A section in the bureaucratic and political circles believes that some geopolitical reasons were behind it.
“It is true that Prime Minister Oli did not want to antagonise India by procuring Chinese vaccines when the options were open from the southern neighbour,” a ruling party leader said on a condition of anonymity. “But it would be wrong to say that was the only reason for the delay, as we understand.”
That the Serum Institute won’t be able to supply additional doses to Nepal had become clear in early March. In a letter to the Department of Health Services dated March 3, the Serum Institute had made it clear about its inability to deliver the remaining consignment citing force majeure.
The government, however, never made it public and kept on telling the public that the vaccines from India would arrive soon. When the crisis deepened, Health Minister Hriyadesh Tripathi went out to the media saying some agents blocked vaccine procurement from India. In the third week of March, India put a hold on the export of AstraZeneca vaccines, citing rising demands at home in the wake of surging coronavirus cases.
That should have set off alarm bells among the Nepali authorities, and many believe it was time Nepal turned to the north and made an aggressive effort to acquire vaccines. But officials say there was no initiative to secure vaccines from China.
Over the past few months, Foreign Minister Pradeep Gyawali has held several rounds of talks with his Chinese counterpart Wang Yi, one-on-one as well as in a common conference with foreign ministers from South Asian countries, save India, Bhutan and the Maldives, on April 27.
During the conversation, according to the Chinese Foreign Ministry, talks were held on a wide-range of issues, with Beijing showing its willingness to work on vaccine cooperation as well.
But officials say no concrete initiative was taken from the Nepal side on securing vaccines from the northern neighbour.
Officials say there were also concerns about the Chinese vaccine initially, as it had not been listed by the World Health Organisation for emergency use. Despite China promising to provide vaccines in grants in January, Nepal took months to send a plane to bring them.
“It took two months for us to take a decision on accepting the Chinese vaccine that came under grant assistance,” an official said.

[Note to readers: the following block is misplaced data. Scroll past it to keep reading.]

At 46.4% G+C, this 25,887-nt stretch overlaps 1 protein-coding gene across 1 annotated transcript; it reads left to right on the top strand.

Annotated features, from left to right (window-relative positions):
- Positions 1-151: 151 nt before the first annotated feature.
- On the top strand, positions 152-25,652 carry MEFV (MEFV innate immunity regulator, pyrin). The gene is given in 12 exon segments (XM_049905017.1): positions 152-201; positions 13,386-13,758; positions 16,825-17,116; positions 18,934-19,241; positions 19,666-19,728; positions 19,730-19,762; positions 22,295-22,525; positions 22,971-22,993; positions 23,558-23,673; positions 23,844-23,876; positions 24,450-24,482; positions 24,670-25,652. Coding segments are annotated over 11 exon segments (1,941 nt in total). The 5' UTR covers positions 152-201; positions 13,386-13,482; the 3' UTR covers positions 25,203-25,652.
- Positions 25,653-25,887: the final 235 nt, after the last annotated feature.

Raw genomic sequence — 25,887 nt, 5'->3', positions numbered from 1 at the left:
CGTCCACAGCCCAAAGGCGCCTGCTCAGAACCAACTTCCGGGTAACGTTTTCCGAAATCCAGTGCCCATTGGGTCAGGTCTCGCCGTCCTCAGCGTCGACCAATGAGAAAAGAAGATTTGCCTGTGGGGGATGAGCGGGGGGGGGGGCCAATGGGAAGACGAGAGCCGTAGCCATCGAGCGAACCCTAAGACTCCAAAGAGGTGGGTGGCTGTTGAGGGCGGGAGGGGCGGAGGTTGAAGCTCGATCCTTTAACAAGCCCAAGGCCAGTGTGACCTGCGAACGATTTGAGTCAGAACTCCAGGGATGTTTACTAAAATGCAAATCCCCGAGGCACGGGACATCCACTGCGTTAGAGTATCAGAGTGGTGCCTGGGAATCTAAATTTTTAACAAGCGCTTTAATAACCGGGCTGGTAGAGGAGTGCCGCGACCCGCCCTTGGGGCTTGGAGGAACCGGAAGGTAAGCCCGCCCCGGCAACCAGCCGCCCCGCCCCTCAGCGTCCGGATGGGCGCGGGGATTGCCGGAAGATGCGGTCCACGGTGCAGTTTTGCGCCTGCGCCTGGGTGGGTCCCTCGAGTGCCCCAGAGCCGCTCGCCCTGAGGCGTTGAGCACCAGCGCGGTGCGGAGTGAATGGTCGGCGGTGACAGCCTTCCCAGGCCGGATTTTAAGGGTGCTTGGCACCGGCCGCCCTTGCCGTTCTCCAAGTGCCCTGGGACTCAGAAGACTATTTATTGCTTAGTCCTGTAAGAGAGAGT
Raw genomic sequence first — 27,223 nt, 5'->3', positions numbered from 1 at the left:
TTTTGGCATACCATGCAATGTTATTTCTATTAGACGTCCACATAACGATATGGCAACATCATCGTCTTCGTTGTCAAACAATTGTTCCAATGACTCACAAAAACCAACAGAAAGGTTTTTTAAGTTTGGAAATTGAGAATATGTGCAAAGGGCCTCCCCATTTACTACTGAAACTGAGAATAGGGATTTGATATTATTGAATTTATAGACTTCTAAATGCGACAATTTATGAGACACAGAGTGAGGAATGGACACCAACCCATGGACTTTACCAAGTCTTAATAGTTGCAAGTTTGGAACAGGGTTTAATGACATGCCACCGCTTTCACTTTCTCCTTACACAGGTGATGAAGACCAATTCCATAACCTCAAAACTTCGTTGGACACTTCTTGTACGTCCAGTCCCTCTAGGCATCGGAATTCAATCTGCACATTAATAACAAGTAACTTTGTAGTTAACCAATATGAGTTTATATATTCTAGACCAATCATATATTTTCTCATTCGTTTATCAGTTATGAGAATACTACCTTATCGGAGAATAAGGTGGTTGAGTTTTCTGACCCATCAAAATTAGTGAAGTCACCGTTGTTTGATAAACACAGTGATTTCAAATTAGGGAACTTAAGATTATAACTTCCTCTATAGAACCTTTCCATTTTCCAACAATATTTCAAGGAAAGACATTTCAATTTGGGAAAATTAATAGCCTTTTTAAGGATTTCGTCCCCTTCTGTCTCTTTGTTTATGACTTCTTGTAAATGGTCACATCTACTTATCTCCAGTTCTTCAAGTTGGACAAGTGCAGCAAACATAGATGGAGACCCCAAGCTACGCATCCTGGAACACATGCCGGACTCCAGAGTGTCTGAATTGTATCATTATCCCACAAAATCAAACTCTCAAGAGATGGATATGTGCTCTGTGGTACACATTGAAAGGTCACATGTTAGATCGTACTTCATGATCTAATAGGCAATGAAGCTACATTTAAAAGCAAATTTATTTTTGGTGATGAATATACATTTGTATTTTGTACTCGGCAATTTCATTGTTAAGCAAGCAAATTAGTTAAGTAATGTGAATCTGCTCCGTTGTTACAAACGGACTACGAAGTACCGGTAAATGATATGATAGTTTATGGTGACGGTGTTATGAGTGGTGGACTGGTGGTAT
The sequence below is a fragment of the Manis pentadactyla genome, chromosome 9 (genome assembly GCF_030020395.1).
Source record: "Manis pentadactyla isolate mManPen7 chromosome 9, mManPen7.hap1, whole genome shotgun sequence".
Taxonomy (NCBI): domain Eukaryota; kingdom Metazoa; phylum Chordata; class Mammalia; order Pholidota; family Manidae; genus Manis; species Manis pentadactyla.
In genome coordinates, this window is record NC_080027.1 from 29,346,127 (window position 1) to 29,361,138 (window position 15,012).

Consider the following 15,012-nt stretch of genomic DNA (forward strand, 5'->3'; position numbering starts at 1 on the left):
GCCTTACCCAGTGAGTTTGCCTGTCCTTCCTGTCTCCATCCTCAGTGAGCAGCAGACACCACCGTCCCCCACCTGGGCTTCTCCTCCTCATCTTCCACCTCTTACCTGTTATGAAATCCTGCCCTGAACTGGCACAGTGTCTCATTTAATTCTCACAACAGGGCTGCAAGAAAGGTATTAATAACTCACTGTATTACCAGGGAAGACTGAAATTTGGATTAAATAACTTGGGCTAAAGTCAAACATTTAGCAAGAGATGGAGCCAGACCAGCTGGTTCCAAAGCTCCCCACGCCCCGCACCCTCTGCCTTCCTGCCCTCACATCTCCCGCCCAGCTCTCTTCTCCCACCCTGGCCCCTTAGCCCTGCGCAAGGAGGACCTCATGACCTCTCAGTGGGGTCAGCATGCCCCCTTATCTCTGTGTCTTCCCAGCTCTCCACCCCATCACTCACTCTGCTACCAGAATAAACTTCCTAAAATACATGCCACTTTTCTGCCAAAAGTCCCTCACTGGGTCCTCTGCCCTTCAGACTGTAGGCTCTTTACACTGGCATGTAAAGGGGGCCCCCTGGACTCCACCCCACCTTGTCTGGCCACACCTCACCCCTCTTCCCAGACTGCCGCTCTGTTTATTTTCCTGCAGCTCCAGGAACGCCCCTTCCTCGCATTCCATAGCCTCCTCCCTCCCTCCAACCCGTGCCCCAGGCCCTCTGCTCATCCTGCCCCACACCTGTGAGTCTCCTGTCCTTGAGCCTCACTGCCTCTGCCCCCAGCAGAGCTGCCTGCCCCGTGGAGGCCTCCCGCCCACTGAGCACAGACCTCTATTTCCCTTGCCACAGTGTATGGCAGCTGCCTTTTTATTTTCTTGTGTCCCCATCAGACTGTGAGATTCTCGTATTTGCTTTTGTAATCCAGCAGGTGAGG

Multiple officials the Post talked to admitted that there was initially over-dependence on India for the vaccines and after prospects of acquiring vaccines from Russia also faded, Nepal finally looked to the north.
No one provided a clear answer as to why the Nepal government took so long to request China for vaccines.
In a brief telephone interview with the Post, Foreign Minister Pradeep Gyawali blamed bureaucratic issues for failing to procure vaccines from China.
“Some of the provisions in the Public Procurement Act also caused the delay in taking decisions,” said Gyawali. “We need to remove obstacles in our procurement law also, as existing provisions and bureaucratic framework make it difficult to import emergency items during an emergency.”
Gyawali hoped that the modalities for procurement would be finalised by the end of May.
After the correspondence from Beijing, according to Health Ministry officials, internal discussions took place on modalities of vaccine procurement.
Since the ministry leadership had already landed in controversy in the past during vaccine procurement from India, they wanted to be more careful, one senior official said.
“Either we have to go for a government-to-government deal or a government-to-manufacturer deal or a business-to-business deal,” the official told the Post. “After completing internal discussions, we have already made a correspondence to the Foreign Ministry to take up the matter with China so that we can reach a deal at the earliest.”
According to the official, it must be made clear first whether China would prefer a government-to-manufacturer or a government-to-government deal.
The Foreign Ministry, however, said its job is just to facilitate the procurement process at the diplomatic level.
“The Health Ministry is not taking any decision on proposals from China as well as Russia,” said the joint secretary at the Foreign Ministry who did not wish to be named. “The Chinese side has offered the vaccine rate per dose. Since this is a non-disclosure agreement, I am unable to share the proposed price to the media. What I can say is there is still room for negotiations.”